Texas A&M’s Yell Leaders Are The Cringiest Thing In College Football And People Are Just Finding Out

Texas A&M Aggies Yell leader Midnight Yell

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  • If you are unfamiliar with Texas A&M’s Yell Leaders, let this be an introduction.
  • They are the cringiest tradition in college football and their backstory is not particularly worth celebrating.
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Texas A&M football is a cult and the “Midnight Yell” is the perfect example. Each week, prior to games, the fans gather at Kyle Field — or at a predetermined location on the road — to practice their chants and cheers for the following day.

Five “Yell Leaders” are in charge of leading the cheers, which they apparently call “yells” in college station. It’s a big deal, but it could not be more awkward and cringe-inducing.

In fact, it is the cringiest thing in all of college football.

Take last week for example:

Prior to the Mississippi State game, which A&M lost, this fella in overalls told a strange story that didn’t really go anywhere and concluded with a very weird cadence of shoutouts. It’s so uncomfortable that you can feel it in your bones, your muscles will start to tighten up and you might feel a lump in your throat.

Another one of the Yell Leaders took the mic at another point in the evening. This man goes on to call Mike Leach the “weirdest, most made fun of, joke of a coach in college football” and says he is “only talked about because we laugh at him.”

He says all of this with a straight face, while looking like this:

And then, let me remind you, the Aggies went on to lose. I am not one to defend Mississippi State, but perhaps Memo Salinas should consider taking a long, hard look in the mirror?

Yell Leaders typically wear all-white coveralls and engage in some very strange routines. Dances? Choreography? Hand signals?

I don’t know what to call it, but the entire thing is excruciatingly funny to watch.

The tradition dates back to the early 1900s. Texas A&M was an all-male school and its football team was getting blown out early and often.

As a result, the female guests in attendance from Texas Women’s University would leave early. In an effort to keep some semblance of a ratio in tact, and not lose their chance to interact with a member of the opposite sex, the upperclassmen made the freshman entertain the women.

To do so, they raided a janitor’s closet for outfits and started some “yells.” Thus, basically, the all-white coveralls that have become a storied A&M “tradition” are really just the clothes of a janitor.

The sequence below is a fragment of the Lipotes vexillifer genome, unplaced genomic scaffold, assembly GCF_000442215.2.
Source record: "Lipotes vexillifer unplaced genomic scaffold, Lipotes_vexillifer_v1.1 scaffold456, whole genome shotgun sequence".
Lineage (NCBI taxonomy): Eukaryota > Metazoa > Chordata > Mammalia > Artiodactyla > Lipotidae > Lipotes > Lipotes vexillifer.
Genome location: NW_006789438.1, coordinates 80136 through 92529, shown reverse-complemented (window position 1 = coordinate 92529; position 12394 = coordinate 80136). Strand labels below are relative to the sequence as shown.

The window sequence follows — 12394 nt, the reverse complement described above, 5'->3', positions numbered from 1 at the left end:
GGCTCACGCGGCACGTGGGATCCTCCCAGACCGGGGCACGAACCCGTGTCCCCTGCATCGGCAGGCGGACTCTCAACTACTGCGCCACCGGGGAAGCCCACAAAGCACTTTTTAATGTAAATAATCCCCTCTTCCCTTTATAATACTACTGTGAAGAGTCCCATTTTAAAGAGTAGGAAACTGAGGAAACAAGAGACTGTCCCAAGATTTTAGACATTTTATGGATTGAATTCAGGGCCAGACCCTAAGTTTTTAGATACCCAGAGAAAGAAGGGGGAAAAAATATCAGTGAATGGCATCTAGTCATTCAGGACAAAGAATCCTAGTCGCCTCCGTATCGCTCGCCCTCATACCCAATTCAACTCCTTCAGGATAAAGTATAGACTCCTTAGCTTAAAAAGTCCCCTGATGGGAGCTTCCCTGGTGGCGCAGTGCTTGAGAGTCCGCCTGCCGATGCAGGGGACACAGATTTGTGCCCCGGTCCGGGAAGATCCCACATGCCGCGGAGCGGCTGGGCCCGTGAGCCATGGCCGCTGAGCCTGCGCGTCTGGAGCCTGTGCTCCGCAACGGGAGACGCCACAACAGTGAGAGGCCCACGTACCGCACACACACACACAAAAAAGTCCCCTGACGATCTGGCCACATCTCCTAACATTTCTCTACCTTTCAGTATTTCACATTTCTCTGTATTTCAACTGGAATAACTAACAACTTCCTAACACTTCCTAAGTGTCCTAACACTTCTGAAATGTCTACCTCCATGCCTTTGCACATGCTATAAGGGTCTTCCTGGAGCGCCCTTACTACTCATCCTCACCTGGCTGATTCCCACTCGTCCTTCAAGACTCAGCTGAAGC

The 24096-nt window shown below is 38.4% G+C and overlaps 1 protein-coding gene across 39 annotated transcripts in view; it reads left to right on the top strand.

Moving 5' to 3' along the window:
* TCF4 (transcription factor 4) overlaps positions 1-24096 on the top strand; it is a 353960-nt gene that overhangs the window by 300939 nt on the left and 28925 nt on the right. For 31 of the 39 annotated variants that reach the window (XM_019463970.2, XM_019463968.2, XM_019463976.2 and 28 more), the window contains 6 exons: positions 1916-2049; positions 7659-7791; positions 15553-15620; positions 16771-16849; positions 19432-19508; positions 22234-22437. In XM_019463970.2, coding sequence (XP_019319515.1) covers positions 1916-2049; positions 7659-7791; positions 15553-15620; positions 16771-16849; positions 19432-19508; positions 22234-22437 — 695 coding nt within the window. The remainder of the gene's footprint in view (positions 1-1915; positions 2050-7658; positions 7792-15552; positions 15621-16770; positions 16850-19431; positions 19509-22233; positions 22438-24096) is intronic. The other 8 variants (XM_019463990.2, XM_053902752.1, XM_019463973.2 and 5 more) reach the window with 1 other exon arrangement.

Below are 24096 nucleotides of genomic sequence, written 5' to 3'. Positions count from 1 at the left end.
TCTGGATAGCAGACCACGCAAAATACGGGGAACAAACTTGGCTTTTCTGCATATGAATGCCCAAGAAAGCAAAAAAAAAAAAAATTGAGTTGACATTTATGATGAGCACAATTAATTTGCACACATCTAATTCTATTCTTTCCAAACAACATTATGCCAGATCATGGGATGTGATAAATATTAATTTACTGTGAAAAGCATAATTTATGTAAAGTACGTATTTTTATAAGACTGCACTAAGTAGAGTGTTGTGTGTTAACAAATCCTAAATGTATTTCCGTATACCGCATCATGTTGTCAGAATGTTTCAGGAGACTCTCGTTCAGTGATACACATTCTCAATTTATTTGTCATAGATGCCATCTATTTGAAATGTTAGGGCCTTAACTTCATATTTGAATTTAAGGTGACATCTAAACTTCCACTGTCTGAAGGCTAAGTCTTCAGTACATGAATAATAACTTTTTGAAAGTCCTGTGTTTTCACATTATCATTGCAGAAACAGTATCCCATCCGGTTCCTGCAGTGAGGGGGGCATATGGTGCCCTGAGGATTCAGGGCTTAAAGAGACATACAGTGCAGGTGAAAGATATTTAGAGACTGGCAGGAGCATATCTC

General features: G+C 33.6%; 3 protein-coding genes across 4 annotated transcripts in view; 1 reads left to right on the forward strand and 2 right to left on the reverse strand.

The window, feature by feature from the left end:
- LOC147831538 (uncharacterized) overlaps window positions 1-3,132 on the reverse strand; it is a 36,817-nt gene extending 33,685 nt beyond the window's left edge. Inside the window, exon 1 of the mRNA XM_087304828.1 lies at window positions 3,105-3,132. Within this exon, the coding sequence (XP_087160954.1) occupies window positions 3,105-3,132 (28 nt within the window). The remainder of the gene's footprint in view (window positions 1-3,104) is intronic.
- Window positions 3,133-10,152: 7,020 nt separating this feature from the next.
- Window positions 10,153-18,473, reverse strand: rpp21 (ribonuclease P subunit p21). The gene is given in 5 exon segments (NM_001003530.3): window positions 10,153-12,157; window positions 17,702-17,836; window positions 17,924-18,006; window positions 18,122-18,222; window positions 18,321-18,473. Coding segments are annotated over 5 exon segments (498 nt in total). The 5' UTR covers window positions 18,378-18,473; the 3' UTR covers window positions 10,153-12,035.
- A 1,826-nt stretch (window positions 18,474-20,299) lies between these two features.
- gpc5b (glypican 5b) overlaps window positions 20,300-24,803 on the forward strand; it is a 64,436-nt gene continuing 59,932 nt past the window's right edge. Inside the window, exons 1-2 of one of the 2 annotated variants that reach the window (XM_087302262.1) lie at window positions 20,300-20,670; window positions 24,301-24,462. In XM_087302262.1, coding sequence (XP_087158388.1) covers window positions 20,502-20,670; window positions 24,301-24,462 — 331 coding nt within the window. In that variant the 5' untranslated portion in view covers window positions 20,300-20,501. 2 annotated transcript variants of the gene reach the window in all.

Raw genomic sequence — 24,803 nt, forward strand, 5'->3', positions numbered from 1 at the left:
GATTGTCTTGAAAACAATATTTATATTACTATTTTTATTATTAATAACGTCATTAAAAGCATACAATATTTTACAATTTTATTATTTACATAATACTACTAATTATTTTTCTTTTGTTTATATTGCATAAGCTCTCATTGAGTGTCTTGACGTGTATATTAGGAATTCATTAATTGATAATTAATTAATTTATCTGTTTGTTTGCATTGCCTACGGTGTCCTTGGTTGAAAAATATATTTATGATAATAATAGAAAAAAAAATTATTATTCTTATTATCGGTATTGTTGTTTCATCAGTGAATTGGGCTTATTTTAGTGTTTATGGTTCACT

No seriously, it’s on the school’s website as the official story.

Here is some more background:

Yell Practice became a regular after-dinner ritual in 1913, but the first Midnight Yell wasn’t held until 1931. It began when a group of cadets was gathered in Peanut Owens’ dorm room in Puryear Hall, when someone suggested that all of the freshmen should meet on the steps of the YMCA Building at midnight to practice yells. The freshman asked the two senior yell leaders at the time to attend. The two said they couldn’t authorize the event, but they just might happen to show up. Word about the midnight gathering quickly spread, and that evening, Midnight Yell was born. When Owens became a yell leader, it became a tradition to walk back and forth. This was because Owens’ feet were too big to fit on the steps of the YMCA Building, the original location of Midnight Yell, so he paced in order to keep his balance — and the other yell leaders joined in.

So, to recap, the janitor clothing-donned underclassman had giant feet and couldn’t keep his balance on stairs. Now that clumsy, big-footed freshman is what “makes Texas A&M so special.”

And if that isn’t cringey enough, look at this masterpiece:

Couldn’t be me.

Earlier this week, people on social media began to rediscover the Yell Leaders or discovered them for the first time. There were a lot of reactions and they are as hilarious as you might expect.

Texas A&M is a cult and the university has more Yell Leaders — five — than the football team does National Championships, Big 12 Championships and SEC Championships combined.